NEW PARIS — Over 200 people attended the Substance Abuse Prevention Partnership’s town hall meeting on the heroin epidemic in Preble County, hosted at National Trail School on Wednesday, Jan. 27.
It was the largest turnout yet, according to members of the Wayne County Task Force who helped lead the meeting and have done several other similar events in Preble County and Wayne County, Indiana over the past several months.
The message at the meeting was no doubt a powerful, eye-opening one for those who attended, but there was also a very clear message of hope and positivity.
The message of hope hit very close to home for at least one person who attended, who said she came to the meeting to seek help for her own son’s addiction to heroin.
“This was fantastic, I hope they bring one to Eaton,” Jennifer Ward said. Ward herself has been impacted by the heroin epidemic through her son’s addiction, like many other families in the area.
For Ward, the personal testimonies showed her to “never give up on them.”
“I think these officers did a very good job with the personal testimonies — the woman who lost her son is heartbreaking and for parents with kids coming up now look for the signs, signs I didn’t see,” Ward said after the meeting.
Ward was far from the only person to leave with a sense of hope, as one former heroin user who was in attendance told Preble County Sheriff Mike Simpson local law enforcement’s efforts are paying off locally.
The former user told Simpson the amount of drugs she sees and is exposed to in Preble County since returning from her time in rehab is well below the amount she was experiencing while using the drug some 8 months ago. She told Simpson his department is a large reason for that.
That former user also asked how she could become involved in preventative and awareness programs like the one hosted at National Trail.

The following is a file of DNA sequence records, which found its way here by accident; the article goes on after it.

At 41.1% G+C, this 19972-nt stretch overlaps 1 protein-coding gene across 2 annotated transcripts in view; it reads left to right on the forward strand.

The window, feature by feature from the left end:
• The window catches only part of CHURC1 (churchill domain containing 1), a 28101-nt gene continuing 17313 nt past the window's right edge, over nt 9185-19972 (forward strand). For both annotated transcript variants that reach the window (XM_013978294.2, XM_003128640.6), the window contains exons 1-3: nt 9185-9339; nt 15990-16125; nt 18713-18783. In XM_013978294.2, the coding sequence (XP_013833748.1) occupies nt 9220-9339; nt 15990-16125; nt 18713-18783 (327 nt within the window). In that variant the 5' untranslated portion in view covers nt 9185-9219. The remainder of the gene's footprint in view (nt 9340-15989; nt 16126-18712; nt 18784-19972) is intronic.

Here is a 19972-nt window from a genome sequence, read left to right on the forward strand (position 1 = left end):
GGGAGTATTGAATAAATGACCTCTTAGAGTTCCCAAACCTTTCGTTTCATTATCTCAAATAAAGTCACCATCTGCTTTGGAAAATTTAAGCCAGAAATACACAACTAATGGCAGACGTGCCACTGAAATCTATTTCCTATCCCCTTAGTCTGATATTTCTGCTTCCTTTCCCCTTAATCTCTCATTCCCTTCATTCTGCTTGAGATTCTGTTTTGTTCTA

Perhaps the greatest sense of hope came from Tracy Wheeler, who runs the county’s “We are the Majority” program. The program is a collection of local teens and high school students who say they are not using drugs or alcohol, as is the case for most young people.
Wheeler said the program is designed to highlight the fact that most young people do not use drugs or alcohol.
Mixed with the messages of hope and positivity, however, was the cold reality that is the heroin epidemic and its effects on those who use the drug.
Personal testimonies came from people like Zach Tibbot, a former heroin user, and his mother Tracie Upchurch, who shared their own story of addiction and the impact of addiction on their family.
Together they showed the reality many users face on a daily basis and displayed how heroin addiction is not confined to a certain race, age, gender or economic status.
“It is across the board,” Upchurch told those in attendance.” “There is no rhyme nor reason to what family it is going to touch.”
One man, referred to simply as Walter — a self-proclaimed alcoholic and addict who said he has been sober for 9 years — shared the story of “hitting rock bottom” in prison during the birth of his now 9-year-old daughter.
Walter said he believed he would never have the chance to be a father to his daughter, and decided to change his life for his family.
Walter, whose daughter was in attendance with him at the program, said he owes his new life to the New Paris community, “The day I got out of prison I came to this community, and you took me in,” he said.
Walter continued, “The places and people we have in this community taught me to stay sober, how to change my life and make a heck of a lot better choices. They taught me how to be a father to that little girl.”